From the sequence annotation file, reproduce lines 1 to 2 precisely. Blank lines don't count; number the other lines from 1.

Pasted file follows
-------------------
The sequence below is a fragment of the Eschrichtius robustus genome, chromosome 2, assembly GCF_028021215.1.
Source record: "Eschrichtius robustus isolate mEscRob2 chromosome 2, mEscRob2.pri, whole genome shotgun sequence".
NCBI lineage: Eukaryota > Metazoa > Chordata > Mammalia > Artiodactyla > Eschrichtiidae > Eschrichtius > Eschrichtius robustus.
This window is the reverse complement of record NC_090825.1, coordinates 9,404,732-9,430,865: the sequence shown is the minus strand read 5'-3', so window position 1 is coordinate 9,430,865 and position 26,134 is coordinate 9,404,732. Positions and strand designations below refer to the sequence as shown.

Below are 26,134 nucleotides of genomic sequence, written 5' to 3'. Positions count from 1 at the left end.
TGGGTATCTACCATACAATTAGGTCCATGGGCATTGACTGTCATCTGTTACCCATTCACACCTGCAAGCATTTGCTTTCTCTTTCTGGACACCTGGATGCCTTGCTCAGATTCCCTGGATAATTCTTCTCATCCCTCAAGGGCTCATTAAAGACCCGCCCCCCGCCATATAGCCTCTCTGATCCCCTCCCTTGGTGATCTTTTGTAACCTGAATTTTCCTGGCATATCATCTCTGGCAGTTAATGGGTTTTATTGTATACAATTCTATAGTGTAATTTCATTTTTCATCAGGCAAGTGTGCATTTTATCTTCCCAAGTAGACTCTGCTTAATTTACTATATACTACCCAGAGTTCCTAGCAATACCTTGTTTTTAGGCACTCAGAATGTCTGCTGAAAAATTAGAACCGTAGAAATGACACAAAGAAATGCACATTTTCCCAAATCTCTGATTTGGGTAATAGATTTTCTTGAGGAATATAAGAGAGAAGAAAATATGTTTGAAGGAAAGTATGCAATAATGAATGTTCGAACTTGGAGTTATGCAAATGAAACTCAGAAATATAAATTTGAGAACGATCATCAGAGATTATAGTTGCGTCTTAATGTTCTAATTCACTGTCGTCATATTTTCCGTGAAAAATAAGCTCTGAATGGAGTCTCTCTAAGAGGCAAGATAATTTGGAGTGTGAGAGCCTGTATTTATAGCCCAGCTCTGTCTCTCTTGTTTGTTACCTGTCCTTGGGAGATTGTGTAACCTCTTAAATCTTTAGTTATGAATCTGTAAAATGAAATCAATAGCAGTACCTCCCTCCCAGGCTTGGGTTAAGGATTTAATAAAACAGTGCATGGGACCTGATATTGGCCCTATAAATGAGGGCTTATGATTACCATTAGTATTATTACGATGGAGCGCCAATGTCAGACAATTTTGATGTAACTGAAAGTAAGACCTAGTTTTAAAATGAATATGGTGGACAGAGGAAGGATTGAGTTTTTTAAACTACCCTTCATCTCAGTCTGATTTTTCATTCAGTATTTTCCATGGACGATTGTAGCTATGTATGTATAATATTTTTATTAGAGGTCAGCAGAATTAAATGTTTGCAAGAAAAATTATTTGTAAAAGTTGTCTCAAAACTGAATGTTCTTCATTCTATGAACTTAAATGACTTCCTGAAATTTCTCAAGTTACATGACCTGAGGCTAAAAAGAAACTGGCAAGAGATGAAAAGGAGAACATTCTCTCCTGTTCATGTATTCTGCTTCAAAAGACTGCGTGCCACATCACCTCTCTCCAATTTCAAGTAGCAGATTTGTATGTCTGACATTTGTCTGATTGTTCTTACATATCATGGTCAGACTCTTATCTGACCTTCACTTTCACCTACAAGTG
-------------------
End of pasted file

The sequence below is a fragment of the Eschrichtius robustus genome, chromosome 2, assembly GCF_028021215.1.
Source record: "Eschrichtius robustus isolate mEscRob2 chromosome 2, mEscRob2.pri, whole genome shotgun sequence".